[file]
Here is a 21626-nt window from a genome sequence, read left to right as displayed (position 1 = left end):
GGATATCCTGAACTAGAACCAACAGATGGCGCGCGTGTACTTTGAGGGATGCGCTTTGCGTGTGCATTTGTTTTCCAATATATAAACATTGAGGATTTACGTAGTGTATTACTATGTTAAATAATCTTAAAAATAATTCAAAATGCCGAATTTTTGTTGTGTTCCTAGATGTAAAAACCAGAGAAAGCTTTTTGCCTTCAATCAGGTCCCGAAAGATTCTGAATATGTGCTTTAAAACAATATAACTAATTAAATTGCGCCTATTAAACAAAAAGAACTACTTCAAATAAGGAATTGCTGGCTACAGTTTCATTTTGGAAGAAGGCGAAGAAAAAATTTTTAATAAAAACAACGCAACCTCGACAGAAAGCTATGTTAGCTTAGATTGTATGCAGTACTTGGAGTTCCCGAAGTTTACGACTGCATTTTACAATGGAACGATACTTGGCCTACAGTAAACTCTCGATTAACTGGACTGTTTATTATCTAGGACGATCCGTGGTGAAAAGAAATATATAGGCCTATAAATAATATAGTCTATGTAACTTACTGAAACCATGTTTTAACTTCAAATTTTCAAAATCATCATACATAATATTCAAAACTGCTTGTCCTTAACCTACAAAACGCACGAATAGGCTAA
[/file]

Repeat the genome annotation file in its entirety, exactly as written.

Here is a 21626-nt window from a genome sequence, read left to right as displayed (position 1 = left end):
GGATATCCTGAACTAGAACCAACAGATGGCGCGCGTGTACTTTGAGGGATGCGCTTTGCGTGTGCATTTGTTTTCCAATATATAAACATTGAGGATTTACGTAGTGTATTACTATGTTAAATAATCTTAAAAATAATTCAAAATGCCGAATTTTTGTTGTGTTCCTAGATGTAAAAACCAGAGAAAGCTTTTTGCCTTCAATCAGGTCCCGAAAGATTCTGAATATGTGCTTTAAAACAATATAACTAATTAAATTGCGCCTATTAAACAAAAAGAACTACTTCAAATAAGGAATTGCTGGCTACAGTTTCATTTTGGAAGAAGGCGAAGAAAAAATTTTTAATAAAAACAACGCAACCTCGACAGAAAGCTATGTTAGCTTAGATTGTATGCAGTACTTGGAGTTCCCGAAGTTTACGACTGCATTTTACAATGGAACGATACTTGGCCTACAGTAAACTCTCGATTAACTGGACTGTTTATTATCTAGGACGATCCGTGGTGAAAAGAAATATATAGGCCTATAAATAATATAGTCTATGTAACTTACTGAAACCATGTTTTAACTTCAAATTTTCAAAATCATCATACATAATATTCAAAACTGCTTGTCCTTAACCTACAAAACGCACGAATAGGCTAA